My last nwmovie test using the full 51 years of OECD aid network data I  collected for my SSHRC-funded project “The Institutionalization of the Global Foreign Aid Network 1960-2008”.  Nodes are sized by in- and outdegree centrality for donors (red) and recipients (blue) respectively, though on different scales.  The process of visualizing and rendering the animated GIF takes a couple of hours on my desktop machine.  I look forward to working through the other nwcommands tools over the next while to  make the most of its tools.


Canada’s Bilateral Aid Network over Time

Following on my recent post on visualizing the global aid network using the nwcommands package in Stata, I thought I would try my luck at another animated visualization of Canada’s ‘ego network’ of aid ties from 1960 through 2010.  I managed to achieve the sizing of nodes by USD value of aid ties over time for recipient countries, which shows how concentrated Canadian aid was in given periods in just a few countries, though we maintained nominal ties with many others.  The animation of a single ego-network seems less smooth than my earlier attempt at the global network, and I was unable to resolve that issue despite several attempts.  In any case, another interesting illustration of the evolution of Canada’s aid network over time as it becomes increasing dense over the course of the five decades shown.



Global Aid Network Visualization: nwmovie in Stata

I’ve been exploring Thomas Grund‘s excellent nwcommands package for Stata with the 50 years of aid network data collected from the OECD DAC. It appears to have many functionalities that appeal to the existing Stata user who wants to do SNA and also seems to incorporate some good tools to deal with longitudinal networks.  One interesting function is its nwmovie command which will animate sociogram visualizations of networks over time.  I tested this with an excerpt from my longitudinal aid network data and arrived at the GIF below as a result.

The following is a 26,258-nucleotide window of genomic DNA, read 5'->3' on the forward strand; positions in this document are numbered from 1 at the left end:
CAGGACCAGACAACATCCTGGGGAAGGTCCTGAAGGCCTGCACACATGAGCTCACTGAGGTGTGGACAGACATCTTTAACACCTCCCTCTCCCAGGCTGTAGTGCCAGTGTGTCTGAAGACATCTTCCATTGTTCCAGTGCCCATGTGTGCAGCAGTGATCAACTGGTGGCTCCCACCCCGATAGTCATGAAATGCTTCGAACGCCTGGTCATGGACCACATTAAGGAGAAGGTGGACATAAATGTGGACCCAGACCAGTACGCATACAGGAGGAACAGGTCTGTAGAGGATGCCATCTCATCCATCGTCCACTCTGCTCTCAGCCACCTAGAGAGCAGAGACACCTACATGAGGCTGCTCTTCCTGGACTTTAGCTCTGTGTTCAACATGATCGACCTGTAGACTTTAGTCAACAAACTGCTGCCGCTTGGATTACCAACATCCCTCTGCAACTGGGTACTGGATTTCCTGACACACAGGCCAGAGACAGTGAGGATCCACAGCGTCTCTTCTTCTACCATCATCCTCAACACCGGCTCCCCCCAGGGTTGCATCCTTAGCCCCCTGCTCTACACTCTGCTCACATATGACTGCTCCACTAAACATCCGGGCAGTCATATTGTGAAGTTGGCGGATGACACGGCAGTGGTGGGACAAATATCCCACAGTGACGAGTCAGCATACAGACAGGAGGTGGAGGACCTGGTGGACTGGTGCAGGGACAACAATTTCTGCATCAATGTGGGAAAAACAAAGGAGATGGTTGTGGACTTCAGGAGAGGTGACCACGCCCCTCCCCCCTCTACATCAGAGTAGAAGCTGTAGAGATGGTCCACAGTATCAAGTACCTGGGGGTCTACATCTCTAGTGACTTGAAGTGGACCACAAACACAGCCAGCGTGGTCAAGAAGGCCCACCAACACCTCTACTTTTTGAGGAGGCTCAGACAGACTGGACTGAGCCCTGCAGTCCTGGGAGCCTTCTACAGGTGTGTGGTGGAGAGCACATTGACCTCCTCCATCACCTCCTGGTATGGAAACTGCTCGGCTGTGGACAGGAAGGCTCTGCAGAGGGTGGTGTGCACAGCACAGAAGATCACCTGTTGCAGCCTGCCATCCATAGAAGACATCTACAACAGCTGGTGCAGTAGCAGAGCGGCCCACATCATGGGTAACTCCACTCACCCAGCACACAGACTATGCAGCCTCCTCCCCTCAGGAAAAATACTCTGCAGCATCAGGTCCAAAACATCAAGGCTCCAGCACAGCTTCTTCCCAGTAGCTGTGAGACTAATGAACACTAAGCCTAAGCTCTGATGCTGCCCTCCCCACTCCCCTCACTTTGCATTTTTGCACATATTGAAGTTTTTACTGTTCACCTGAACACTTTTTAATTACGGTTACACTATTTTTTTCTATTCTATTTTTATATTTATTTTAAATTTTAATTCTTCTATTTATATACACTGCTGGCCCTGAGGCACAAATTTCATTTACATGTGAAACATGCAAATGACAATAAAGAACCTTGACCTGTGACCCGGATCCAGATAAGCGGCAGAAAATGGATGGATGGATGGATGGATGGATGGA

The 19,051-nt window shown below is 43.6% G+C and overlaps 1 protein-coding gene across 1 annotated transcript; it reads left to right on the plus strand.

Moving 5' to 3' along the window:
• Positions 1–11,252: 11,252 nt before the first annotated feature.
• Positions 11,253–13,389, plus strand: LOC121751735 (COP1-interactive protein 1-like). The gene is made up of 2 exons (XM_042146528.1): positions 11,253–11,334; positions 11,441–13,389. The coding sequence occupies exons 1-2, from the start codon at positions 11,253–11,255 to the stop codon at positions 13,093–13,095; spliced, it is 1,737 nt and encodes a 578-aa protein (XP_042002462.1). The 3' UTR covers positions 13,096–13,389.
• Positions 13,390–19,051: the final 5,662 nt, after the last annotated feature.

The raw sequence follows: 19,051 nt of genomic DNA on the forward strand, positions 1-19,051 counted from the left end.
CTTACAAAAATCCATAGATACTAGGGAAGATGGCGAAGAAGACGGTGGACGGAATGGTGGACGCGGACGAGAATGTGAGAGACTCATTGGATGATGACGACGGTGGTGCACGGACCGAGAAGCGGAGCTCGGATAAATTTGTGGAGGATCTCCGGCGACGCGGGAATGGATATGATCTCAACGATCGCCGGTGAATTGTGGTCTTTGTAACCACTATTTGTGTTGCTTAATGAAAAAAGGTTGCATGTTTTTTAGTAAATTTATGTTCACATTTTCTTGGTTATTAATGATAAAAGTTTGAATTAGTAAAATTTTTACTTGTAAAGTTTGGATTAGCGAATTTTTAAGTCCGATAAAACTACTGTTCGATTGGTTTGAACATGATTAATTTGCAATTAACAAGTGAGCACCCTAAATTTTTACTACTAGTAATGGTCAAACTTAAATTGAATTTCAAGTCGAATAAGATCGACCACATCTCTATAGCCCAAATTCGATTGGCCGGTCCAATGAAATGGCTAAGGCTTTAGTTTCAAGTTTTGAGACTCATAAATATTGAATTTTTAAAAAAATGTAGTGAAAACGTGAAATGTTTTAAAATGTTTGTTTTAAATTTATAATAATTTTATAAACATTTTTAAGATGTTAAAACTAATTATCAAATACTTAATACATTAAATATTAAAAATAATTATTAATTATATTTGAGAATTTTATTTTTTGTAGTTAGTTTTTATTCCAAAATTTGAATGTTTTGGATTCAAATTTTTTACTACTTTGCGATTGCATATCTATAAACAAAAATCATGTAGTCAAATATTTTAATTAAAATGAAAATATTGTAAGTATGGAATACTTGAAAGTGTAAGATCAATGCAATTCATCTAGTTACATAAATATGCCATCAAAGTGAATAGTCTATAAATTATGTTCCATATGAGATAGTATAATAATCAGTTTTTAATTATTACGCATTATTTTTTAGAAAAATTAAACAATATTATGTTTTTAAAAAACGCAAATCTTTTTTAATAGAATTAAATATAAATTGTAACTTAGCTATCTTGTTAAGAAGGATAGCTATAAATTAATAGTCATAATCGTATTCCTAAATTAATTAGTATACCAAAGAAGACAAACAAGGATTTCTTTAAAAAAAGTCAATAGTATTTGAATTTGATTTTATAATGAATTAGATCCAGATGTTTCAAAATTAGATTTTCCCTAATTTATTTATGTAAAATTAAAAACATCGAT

Because it seems to only function with networks of identical size, I limited the sample to the period from 2002-2010, where each year in of my network data has 216 nodes including bilateral donors, major multilateral donors, and recipients.  I labelled each node and tried to differentiate nodes based on degree centrality (node size), and donor/recipient status (colour/symbol).  I am pretty sure the final result is only showing the degree centrality for 2010, and although the colour reflects the mode status of my 2-mode network, the symbol does not.  I will need to play with the syntax further to refine future versions.

As an analytic tool, the network density combined with the size/speed of the image makes it tricky to examine the evolving network in detail, but it is interesting to see countries/multilateral donor agencies move in and out of the ‘isolates’ in the bottom right hand corner.  The creation of the Global Fund and GAVI are two notable movements you can see here, as well as the integration of several ‘new’ bilateral donors like Thailand.  Overall, an interesting tool. It is not going to show up on the pages of a printed journal article anytime soon, but very interesting to see the potential for visualizing the global aid network in this way.  I look forward to exploring this tool and the rest of the nwcommands package over the course of the next few months.


Update: I have posted another test of this script looking at Canada’s evolving aid ego-network.

Update 2: I have posted an updated version of the global network that encompasses 1960-2010.